With the adoption of cloud going main stream, huge amounts of sensitive data is being moved from in premise infrastructures to the cloud platform, to help reduce costs of hardware, maintenance and achieve more reliability. While it is a fact that by virtue of leveraging a well designed cloud platform like AWS (Amazon is known for its reliability of its resources with almost no downtime of the data centers), your applications benefit from increased reliability and up-time, our engineers however learned that it is not enough if we want to move up that last 0.1% or 0.2% to get us closer to our goal of always on availability.
Related: For SMEs Cloud Based Services is the default way forward
Here we discuss our journey to achieve that magical 99.9% uptime figure for our Endurance-S solution, served off the AWS infrastructure.
Related: 5 unavoidable reasons to adopt collaboration services on the cloud
Amongst the many components of a collaboration infrastructure, here we discuss our attempt to move the storage infrastructure up a few notches and instead of using a disk as a disk with basic RAI.
We defined the following requirements for our new storage platform:
- A Logical Volume Manager to help us scale the storage on demand, with no downtime
- Data Integrity to ensure reliability for the data
- Compression to optimize storage and also achieve higher performance.
- Higher I/O performance to enable better response to end users.
- Protection against data corruptions
- Snapshots for quick online backups, which don’t load the servers
- Quota Allocations, etc.
In our production environment for the collaboration infrastructure, we need to handle millions of small files distributed over thousands of folder (maildir). Our current infrastructure runs of an ext4 file system and we had to make a choice of whether we can get all of the above requirements met with EXT4 or would we need another file system.
With this post, we have shared our observation of performance benchmarks done between Linux+EXT4 on EBS and Linux + ZFS over EBS.
- AWS EC2 Instance m3.xlarge (14 GB RAM and 4 vCPU Intel(R) Xeon(R) CPU E5-2670 v2 @ 2.50GHz)
- 3×250 GB General Purpose SSD (AWS specific) to test on.
- CentOS 6.0
- Kernel Version: 2.6.32-220.el6.x86_64
- ZFS on Linux v0.6.3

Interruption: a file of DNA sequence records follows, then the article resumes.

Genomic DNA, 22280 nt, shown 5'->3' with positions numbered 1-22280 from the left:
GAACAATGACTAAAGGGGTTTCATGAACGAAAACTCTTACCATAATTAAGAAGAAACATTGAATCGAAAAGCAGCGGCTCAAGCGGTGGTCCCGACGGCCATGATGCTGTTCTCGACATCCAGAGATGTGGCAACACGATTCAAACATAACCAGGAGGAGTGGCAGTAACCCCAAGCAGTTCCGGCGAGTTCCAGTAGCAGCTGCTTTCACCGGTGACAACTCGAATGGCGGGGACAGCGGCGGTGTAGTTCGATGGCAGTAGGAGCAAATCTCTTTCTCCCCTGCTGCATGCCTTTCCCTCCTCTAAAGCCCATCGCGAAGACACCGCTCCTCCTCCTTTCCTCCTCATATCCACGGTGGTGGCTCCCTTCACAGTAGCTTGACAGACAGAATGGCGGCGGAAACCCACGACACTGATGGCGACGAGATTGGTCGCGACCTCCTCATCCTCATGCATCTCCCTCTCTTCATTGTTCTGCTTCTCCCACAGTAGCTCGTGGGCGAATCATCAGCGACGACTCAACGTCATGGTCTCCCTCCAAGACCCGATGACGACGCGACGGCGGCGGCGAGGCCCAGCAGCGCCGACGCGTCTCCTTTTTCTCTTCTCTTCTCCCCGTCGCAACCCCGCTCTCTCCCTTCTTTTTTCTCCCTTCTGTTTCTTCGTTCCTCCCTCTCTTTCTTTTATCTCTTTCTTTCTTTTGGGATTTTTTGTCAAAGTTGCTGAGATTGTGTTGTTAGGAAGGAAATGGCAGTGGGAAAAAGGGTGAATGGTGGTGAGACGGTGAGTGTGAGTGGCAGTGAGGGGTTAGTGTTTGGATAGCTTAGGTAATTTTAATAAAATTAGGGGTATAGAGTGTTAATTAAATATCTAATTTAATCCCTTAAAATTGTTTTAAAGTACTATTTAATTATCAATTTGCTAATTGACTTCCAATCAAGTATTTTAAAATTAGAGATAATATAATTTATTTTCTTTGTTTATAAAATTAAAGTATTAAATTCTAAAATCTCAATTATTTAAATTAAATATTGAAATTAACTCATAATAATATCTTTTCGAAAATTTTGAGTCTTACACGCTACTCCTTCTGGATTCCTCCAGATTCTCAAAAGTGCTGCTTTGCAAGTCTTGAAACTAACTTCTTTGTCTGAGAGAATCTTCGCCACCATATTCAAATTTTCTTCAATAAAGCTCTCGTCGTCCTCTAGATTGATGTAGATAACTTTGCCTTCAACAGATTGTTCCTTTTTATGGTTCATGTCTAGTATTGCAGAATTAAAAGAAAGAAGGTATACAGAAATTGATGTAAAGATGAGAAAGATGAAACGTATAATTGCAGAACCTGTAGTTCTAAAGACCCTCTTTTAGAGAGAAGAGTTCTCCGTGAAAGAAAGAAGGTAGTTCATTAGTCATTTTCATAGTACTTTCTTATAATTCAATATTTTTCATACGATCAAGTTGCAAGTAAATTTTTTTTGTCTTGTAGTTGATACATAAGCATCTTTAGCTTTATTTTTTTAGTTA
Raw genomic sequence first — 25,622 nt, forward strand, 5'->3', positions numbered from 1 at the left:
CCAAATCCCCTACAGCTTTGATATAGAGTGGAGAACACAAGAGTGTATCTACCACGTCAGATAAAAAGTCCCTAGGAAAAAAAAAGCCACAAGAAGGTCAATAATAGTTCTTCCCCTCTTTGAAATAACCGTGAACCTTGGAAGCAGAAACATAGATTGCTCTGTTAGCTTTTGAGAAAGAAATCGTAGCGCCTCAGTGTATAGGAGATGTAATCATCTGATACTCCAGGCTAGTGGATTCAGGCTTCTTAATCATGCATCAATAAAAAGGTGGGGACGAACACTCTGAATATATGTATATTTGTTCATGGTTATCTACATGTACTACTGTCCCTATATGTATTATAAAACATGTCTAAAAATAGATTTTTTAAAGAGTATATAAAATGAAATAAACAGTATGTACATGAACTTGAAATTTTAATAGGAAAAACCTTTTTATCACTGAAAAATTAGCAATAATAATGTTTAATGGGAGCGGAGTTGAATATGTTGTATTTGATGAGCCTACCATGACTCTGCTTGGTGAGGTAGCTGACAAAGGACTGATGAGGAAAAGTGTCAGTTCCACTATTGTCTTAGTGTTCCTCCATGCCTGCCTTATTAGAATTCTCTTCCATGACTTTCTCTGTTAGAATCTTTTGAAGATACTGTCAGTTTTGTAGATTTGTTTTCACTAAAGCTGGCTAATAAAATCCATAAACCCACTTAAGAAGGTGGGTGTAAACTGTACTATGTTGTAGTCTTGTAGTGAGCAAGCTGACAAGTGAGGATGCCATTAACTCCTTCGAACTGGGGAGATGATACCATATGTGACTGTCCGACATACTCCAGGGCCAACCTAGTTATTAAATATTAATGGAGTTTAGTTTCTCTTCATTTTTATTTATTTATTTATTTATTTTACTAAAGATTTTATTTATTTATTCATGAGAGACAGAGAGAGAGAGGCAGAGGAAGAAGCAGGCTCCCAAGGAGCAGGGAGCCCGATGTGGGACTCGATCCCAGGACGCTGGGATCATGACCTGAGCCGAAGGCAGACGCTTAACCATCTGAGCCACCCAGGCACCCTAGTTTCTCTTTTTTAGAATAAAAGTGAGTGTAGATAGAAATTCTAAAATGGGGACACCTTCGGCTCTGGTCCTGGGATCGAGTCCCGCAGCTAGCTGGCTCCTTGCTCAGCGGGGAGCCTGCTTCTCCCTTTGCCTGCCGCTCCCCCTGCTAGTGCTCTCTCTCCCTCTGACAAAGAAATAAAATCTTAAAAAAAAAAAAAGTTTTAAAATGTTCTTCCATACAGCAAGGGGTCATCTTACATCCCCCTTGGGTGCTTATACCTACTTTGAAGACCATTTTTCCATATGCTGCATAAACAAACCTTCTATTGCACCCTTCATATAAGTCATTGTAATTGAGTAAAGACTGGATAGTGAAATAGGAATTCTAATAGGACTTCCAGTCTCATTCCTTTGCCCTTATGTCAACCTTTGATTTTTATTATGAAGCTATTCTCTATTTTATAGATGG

- Testing Tools used:
- ZFS has been configured as follows:
- The zfs pool is configured in MIRROR mode of 2×250 GB Disks (Amazon-specific SSD).
- L2ARC of 40 GB has been added to the zfs pool for improving read speed.
- ZFS has been limited to use the system RAM maximum of 8 GB and minimum of 4 GB (in 16 GB system).
- Checksum has been turned off as faster performance is noticed with it.
- ZFS Compression is set to LZJB compression as it is faster than its counterparts.
Testing IMAP with JMeter
Using Apache JMeter:
We made use of a pre-configured Mithi Connect Xf collaboration server on CentOS 6.0 to stress test POP and IMAP Protocols for different users.
Apache JMeter Configuration Screenshots:
Specify the number of threads (or users) connected concurrently
Under the Mail Reader Sampler,
- Specify the protocol to be used (IMAP/POP). We will be testing IMAP as of now.
- Insert Required details as marked in the below screenshots.
- Number of messages to retrieve (per thread/user) is set to 10. *For very aggressive testing, one can set it to All. However, it is not recommended for large mailboxes as the server will tend to hang up.
The above setup will perform as follows:
For each thread, 10 messages will be retrieved, simultaneously.
In the above screenshot, we can see the throughput = 279.06/minutes. This means that the server can handle ~279 requests per minute for retrieval. Average time is the time taken for 1 request to fulfill.
The output is shown in CSV format. The field of concern is elapsed and bytes. Here, elapsed time is the time in milliseconds, to fetch 101091 bytes of data from server.
To get different results, we varied the number of thread/users count in the 1st screenshot. The output is shown below in tabular form (for both ZFS file system and EXT4 file system):
P.S.: For EXT4 no changes had been done as far as optimization and tunings are concerned.
- EXT4 disk get strained on tests done for threads/user counts above 40.
- ZFS can handle more than 40 threads/user counts up to 60 without significant strain on imapd and/or server.
- Faster test results obtained when tested against small mailboxes (range: 300-700 MB)
- Slightly slower tests results obtained when tested against gigantic mailboxes (range: 6-10 GB)
- No 2 tests had been run for a single user.
- Each test has been conducted for a different user (large mailbox only).
- ZFS looks promising on delivering data during peak hour usage without hampering other processes. On the other hand, tests on ext4 brought down idle time to ~50%.
Testing POP with JMeter:
Using JMeter to test POP protocol is similar to that of IMAP. In this the only change is to be done of protocol name to pop3 and port number to 110.
Same test environment were kept for pop3 testing too.
*For POP protocol testing, we tested for both Checksum kept ON and OFF.
- Difference of request handling by server per minute when checksum is set to OFF is greater by ~60%
- Average time to complete 1 request is less when the checksum is set to OFF.
- Between ZFS (Checksum OFF) and EXT4, slightly higher performance gain can be seen in ZFS. However, the average response time for 1 request is almost same in both the filesystem.
- Since both filesystems have the same average response time for 1 request, capacity to handle requests is better on ZFS, which means ZFS can handle loads better than ext4.